To promote that position, Obama's National Economic Council released a report on "Jobs and Economic Security for America's Women" — detailing small-business loans, child care tax credits and other programs aimed at women — and top aide Valerie Jarrett made the rounds on morning talk shows to promote his policies.
"Strengthening opportunities for women in our economy is a key focus of the presidents economic agenda," Jarrett wrote the White House blog.
For Democrats, the challenge over the next days is great.
Women are less tuned into the election than men, with just 54 percent of women who are likely to vote saying they have a great deal of interest compared with 67 percent of men, according to the AP-GfK poll.
Still, nearly half of women say they want to see Democrats retain control of Congress, compared with 41 percent who would prefer the GOP. Men are the reverse.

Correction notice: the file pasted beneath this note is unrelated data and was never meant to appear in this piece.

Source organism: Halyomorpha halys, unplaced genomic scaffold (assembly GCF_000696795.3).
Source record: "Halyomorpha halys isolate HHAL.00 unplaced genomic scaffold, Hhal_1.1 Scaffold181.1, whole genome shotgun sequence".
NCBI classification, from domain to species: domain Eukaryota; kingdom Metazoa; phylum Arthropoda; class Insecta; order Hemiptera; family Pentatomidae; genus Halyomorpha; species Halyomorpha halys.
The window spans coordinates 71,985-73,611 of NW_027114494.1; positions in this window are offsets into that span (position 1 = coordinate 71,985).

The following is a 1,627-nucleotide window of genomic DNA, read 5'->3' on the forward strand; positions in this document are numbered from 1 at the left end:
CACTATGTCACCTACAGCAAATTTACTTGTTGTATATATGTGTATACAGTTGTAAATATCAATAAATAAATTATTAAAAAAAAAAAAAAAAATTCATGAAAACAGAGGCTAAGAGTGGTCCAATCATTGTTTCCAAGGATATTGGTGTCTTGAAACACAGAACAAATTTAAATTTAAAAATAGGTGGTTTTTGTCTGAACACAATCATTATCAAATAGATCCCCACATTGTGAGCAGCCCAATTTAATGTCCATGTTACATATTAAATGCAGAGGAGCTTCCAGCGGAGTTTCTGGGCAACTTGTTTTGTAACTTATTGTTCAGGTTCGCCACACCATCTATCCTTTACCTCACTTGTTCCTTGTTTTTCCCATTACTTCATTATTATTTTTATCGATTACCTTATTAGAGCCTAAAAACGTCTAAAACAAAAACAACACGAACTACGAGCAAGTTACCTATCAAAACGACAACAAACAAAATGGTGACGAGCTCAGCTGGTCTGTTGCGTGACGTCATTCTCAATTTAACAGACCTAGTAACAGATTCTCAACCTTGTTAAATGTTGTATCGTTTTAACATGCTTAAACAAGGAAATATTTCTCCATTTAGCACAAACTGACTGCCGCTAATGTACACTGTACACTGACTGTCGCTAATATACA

Women likely to vote also are more apt than men to say they trust Democrats more than Republicans — or they trust the two parties the same — on most issues tested, including creating jobs.
And 54 percent of women likely to vote say they'd like to see their own House member re-elected. It's a good sign for Democrats in a Congress where they outnumber Republicans.
- Check out our editorial cartoons on the 2010 campaigns.
- See a slide show of 11 hot races in November.
- See photos of the Obamas behind the scenes.